Well-known economist Roelof Botha says crime is a bigger problem than state capture and public sector incompetence.
Speaking to Rian van Heerden on Jacaranda FM, Botha said while state capture is a major issue, crime trumps it as the biggest problem in South Africa.
“The crime situation is really terrible,” said Botha. He did, however, say there are solutions to this.
Botha said increasing the employment rate, especially among young people, can significantly reduce crime.
He added that a better-trained police force and ensuring “the punishment fits the crime” are further ways to battle this problem.
Implementing the right policies
While South Africa faces many challenges, Botha believes there is not a single problem which cannot be fixed by combining the right policy and the right skills.
“Zimbabwe did not become a failed state because the country does not have potential. It was one of the top 10 food exporters in the world,” said Botha.
He said countries like Zimbabwe and Venezuela became failed states because of poor policies which crushed their economies.
He applauded the Treasury for giving South Africa the “best economic growth blueprint” he has ever seen for this country.
Unfortunately, Botha added, many of the major trade unions opposed the policies which will see South Africa grow.
He cautioned against policies which pander to trade unions, saying it leads to the poor economic situation which the country has seen over the last decade.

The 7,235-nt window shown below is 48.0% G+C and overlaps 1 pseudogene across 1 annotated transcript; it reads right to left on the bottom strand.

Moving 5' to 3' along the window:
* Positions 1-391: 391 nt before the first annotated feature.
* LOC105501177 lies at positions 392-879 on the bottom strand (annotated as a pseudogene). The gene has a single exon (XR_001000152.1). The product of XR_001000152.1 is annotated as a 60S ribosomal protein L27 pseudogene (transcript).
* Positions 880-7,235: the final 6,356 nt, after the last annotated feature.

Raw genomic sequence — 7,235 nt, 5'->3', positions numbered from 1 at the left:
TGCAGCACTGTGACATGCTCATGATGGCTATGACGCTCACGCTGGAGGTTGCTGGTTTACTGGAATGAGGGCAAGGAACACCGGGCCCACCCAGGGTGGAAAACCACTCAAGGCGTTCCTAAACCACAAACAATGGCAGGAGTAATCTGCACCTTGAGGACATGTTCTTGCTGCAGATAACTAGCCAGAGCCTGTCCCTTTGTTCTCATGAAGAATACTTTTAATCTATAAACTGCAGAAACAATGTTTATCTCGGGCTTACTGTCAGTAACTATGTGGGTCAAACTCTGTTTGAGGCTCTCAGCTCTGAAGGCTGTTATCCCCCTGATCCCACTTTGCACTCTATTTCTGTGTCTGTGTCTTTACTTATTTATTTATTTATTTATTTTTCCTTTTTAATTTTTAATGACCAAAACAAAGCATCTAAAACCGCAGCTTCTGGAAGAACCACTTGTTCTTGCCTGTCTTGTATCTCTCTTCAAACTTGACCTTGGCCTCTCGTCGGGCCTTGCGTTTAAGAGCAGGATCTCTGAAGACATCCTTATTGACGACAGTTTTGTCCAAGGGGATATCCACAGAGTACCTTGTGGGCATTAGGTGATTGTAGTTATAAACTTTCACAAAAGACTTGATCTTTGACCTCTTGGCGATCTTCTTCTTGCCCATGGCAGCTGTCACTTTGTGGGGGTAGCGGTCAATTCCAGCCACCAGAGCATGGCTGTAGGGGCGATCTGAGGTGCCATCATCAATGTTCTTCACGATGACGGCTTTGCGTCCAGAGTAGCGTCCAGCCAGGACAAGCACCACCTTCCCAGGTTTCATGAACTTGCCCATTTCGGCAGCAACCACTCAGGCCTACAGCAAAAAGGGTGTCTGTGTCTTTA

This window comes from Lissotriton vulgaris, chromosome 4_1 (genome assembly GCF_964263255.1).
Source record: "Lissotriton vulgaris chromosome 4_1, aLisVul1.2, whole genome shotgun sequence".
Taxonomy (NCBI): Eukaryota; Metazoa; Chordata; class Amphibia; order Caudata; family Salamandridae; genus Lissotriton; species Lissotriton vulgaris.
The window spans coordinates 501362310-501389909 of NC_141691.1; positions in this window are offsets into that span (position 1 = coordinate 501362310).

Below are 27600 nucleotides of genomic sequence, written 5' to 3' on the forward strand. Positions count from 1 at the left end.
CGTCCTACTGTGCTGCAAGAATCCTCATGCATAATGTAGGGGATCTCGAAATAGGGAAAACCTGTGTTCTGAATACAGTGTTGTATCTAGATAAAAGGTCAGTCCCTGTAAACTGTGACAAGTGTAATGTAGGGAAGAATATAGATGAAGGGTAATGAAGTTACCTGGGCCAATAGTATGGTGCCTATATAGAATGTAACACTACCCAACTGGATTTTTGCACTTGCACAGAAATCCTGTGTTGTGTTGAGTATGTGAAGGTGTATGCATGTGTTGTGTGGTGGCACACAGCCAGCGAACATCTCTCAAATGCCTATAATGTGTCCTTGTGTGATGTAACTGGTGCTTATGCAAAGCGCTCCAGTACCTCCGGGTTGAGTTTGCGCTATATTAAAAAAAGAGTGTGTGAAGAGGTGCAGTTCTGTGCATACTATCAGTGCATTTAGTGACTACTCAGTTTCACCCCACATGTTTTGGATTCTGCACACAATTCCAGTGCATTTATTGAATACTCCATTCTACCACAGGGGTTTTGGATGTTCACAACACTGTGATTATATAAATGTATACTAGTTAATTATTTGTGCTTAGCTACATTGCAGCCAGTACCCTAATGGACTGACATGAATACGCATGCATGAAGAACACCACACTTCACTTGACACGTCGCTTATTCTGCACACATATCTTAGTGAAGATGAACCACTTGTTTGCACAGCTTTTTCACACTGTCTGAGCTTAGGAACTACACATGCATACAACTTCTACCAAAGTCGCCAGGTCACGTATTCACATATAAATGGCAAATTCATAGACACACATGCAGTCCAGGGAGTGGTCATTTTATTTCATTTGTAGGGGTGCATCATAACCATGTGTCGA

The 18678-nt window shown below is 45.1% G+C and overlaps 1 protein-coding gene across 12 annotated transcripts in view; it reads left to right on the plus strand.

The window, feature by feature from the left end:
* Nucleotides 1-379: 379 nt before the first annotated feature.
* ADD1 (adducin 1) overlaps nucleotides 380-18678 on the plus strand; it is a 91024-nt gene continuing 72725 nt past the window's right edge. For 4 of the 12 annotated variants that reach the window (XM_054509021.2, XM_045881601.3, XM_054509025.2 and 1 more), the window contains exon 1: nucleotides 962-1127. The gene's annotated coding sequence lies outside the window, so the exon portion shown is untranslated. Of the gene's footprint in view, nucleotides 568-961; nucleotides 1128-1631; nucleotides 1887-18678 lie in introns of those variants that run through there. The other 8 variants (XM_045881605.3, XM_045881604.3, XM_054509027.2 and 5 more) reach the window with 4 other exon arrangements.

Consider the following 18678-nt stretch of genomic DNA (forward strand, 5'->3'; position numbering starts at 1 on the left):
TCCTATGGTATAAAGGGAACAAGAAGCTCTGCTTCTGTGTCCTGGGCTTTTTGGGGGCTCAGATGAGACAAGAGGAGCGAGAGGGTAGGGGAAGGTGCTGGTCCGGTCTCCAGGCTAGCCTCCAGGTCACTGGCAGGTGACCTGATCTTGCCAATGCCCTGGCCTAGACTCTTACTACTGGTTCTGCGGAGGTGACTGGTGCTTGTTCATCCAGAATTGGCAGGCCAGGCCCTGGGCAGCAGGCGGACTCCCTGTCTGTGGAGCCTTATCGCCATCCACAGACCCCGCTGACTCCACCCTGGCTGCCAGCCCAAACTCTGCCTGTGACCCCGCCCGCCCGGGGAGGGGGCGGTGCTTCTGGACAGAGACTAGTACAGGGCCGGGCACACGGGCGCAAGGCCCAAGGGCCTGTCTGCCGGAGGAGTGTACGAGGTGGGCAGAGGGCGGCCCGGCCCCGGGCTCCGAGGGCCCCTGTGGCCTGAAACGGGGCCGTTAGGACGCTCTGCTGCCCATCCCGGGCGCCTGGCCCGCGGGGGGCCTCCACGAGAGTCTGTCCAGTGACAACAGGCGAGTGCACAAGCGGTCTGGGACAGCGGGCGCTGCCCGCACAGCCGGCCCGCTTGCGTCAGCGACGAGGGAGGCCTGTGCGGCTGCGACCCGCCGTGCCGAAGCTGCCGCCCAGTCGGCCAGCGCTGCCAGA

How crime hurts the economy
A good example of how crime hurts the country and the economy is international tourism.
South Africa could attract double the 10 million tourists which currently visit the country every year if it wasn’t for crime and service delivery protests.
Tourism Business Council of SA CEO Tshifhiwa Tshivhengwa stated that crime was by the biggest worry for international travellers taking a trip to South Africa.
He said that if crime was not a factor, South Africa would see around double the number of tourists visiting yearly, adding that frequent service delivery protests are also a “nightmare” for tourists.
“Violence against tourists is equivalent to economic crimes such as stealing copper cables and gold, and something must be done,” Tshivhengwa said.
“As a country, we’ve got everything that any tourist would want to see and it’s quite important that they feel safe,” he said.
“We have, however, seen a recurrence of the same crimes against tourists in the past few months and this calls for us to look at tourism differently as it creates jobs.”
Tourists are regularly targeted by local criminals due to their lack of awareness around South Africa’s dangerous areas and the large amount of money which they carry with them.